Blue skies, warm sun, colorful Spanish colonial buildings, friendly locals, cobble stone streets, birds chirping. This describes our charmed life in San Miguel de Allende, Mexico. It’s hard to complain, and why would you? We came here (for the 3rd time) looking to settle down for a bit, after a year of moving from country to country every month or so. We weren’t ready to give up on travel, but we wanted to give our son a chance to make some friends and establish some routines. Continue reading Living in San Miguel de Allende, Mexico
Below is an article from our 9-year-old son, who has decided to publish under the journalistic nickname, “The Scoop”.
Always on the lookout for interesting museums to visit, as well as affordable sightseeing options and ways of entertaining the boy, we decided a visit to the CosmoCaixa of Barcelona was in order. The CosmoCaixa is Barcelona’s Science Museum. Originally built in the early 20th century as an asylum for the blind, it was expanded and reopened as the Barcelona Science Museum in the early 1980’s. In 1998, it underwent six years of redesign, reconstruction and expansion to open under its new name and under the guidance of the Spanish social foundation “la Caixa”. Continue reading CosmoCaixa: Barcelona’s Science Museum
The most common word in Barcelona has got to be vale (pronounced like ballet). You hear it everywhere, all the time. Vale. People say it walking down the street with friends, talking on the phone, ringing up your groceries at the store. It’s constant. We don’t really speak Catalan or Spanish, but you could easily pick it out of just about every conversation. Finally, I had to ask. What the heck does vale mean?
It turns out that vale is used in Spanish the same way “OK” is used in English or “alora” is used in Italian. It’s a word that you can use to mean OK, sure, agreed, yep, understood, gotcha, right, or I hear ya. It can be used as a statement or a question or even as a greeting or farewell. Heck, you can have an entire conversation and say nothing but vale. Just change your intonation accordingly.
The Picasso Museum in Barcelona contains over 4000 works of art from Picasso and focuses on his formative years and his connection to Barcelona. It was really interesting to see paintings and sketches from when Picasso was as young as 9-years-old, to see how his art changed and progressed over time, and how he was influenced by the various artists he met and studied. Continue reading Barcelona’s Picasso Museum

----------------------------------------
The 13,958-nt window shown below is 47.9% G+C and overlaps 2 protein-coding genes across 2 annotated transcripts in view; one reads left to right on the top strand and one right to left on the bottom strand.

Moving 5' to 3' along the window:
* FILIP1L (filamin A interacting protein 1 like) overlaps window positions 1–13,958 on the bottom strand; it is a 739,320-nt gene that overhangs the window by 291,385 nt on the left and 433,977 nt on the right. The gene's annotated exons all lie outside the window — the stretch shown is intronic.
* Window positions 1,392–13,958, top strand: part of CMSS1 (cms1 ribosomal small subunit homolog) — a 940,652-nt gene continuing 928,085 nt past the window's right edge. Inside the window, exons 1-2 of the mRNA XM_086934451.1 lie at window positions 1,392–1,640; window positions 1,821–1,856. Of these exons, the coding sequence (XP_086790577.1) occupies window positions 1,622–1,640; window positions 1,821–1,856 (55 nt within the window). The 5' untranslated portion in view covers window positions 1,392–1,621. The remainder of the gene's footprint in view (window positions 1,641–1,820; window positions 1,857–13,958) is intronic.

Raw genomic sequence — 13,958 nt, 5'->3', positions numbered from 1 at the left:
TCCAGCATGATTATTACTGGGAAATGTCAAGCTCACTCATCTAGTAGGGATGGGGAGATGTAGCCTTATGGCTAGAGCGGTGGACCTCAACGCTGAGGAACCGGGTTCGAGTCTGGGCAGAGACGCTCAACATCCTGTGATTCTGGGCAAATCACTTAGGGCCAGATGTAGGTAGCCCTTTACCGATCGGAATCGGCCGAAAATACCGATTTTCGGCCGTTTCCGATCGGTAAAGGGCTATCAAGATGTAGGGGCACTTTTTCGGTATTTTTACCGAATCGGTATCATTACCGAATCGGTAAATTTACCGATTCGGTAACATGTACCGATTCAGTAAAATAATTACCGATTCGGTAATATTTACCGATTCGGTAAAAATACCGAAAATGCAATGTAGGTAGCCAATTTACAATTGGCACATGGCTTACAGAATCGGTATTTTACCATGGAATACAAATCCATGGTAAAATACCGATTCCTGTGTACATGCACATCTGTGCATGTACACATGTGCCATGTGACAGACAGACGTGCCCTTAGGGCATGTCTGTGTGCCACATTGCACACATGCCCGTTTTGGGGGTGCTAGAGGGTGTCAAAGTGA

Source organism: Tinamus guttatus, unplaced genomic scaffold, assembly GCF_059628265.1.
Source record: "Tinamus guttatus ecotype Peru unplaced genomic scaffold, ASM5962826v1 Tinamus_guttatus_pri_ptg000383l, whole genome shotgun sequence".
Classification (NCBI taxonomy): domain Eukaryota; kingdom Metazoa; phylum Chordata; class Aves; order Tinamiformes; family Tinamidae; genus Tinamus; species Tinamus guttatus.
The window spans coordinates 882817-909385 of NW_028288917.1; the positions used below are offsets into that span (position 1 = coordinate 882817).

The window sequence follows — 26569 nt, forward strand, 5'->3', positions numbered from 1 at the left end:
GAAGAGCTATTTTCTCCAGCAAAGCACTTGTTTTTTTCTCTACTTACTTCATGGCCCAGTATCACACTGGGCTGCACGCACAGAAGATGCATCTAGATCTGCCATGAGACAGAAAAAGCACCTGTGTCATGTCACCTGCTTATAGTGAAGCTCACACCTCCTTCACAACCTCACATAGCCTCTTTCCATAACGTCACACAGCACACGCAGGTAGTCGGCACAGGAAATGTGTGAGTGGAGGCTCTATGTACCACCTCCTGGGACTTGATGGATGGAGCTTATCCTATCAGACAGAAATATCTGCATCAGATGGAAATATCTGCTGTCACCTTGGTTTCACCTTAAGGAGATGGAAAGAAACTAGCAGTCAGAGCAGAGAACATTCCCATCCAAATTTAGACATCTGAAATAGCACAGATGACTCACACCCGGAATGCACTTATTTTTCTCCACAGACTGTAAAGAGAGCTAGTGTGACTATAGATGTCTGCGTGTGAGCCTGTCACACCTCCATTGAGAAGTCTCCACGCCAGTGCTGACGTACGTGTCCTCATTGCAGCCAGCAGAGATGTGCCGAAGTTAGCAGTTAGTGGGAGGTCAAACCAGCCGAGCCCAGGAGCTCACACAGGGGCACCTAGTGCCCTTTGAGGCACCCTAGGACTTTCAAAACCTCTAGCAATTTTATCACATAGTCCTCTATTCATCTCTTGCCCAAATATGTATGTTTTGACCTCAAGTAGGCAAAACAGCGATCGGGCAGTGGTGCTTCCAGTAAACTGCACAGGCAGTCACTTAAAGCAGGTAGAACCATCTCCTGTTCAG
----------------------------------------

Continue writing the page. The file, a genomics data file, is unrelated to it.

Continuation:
When Antoni Gaudí obtained the degree of architect, Elies Rogent, director of Barelona’s Architectural School quipped: “We’ve either given this degree to a lunatic or a genius. Only time will tell.”
For many people, when you think of Barcelona, images of Gaudí’s Park Güell come to mind. You might not know its name, but you’re probably familiar with photos taken from its famous viewing terrace. The colorful tiles of the iconic serpentine bench and the fantastical gatehouses in the foreground with Barcelona’s rooftops and the sea beyond. It’s synonymous with Barcelona and it’s no surprise it’s one of the top five tourist attractions in the city. Continue reading Gaudí’s Park Güell
We were recently interviewed by Family Adventure Podcast. It’s a great podcast that aims to inspire families to travel and dream big. We were a little nervous, but Erik is very easy to talk with and we had a lot of fun. Please be sure to check it out. For those families looking to be inspired or hoping for some travel tips, Family Adventure Podcast has a lot of other great interviews to check out on their site and their podcast is available on iTunes as well.
Listen here: Episode 51 – Taking the Scenic Route!
It may be a surprise to learn that much of Barcelona’s Gothic Quarter (Barri Gótic) is not what it seems. During the latter half of the 19th century and just prior to the International Exhibition in 1929, the heart of the once drab medieval quarter was completely transformed through a massive restoration project. A new Neo-Gothic Quarter was created using real Gothic stonework reconfigured around seven real Gothic buildings, but it also included several new buildings constructed in the Neo-Gothic style. The quarter was essentially reinvented as a tourist attraction to help project a positive image of the city for the International Exhibition. Continue reading Barcelona’s Not So Gothic Quarter
The Barcelona Cathedral (La Seu) is one of the finest Gothic buildings in Barcelona as well as one of the largest and most impressive religious building in all of Spain. It is located in the center of Barcelona’s Barri Gòtic (Gothic Quarter), near the famous Las Ramblas. Continue reading Barcelona Cathedral
Fontaine-de-Vaucluse is a tiny Provençal village in the Luberon region of Southern France. The region is known for being one of the most stunning and scenic parts of a country known for its beauty. The spectacular countryside abounds with vineyards and orchards and is well-known for it’s many picturesque hill-top villages. Continue reading The French Village of Fontaine-de-Vaucluse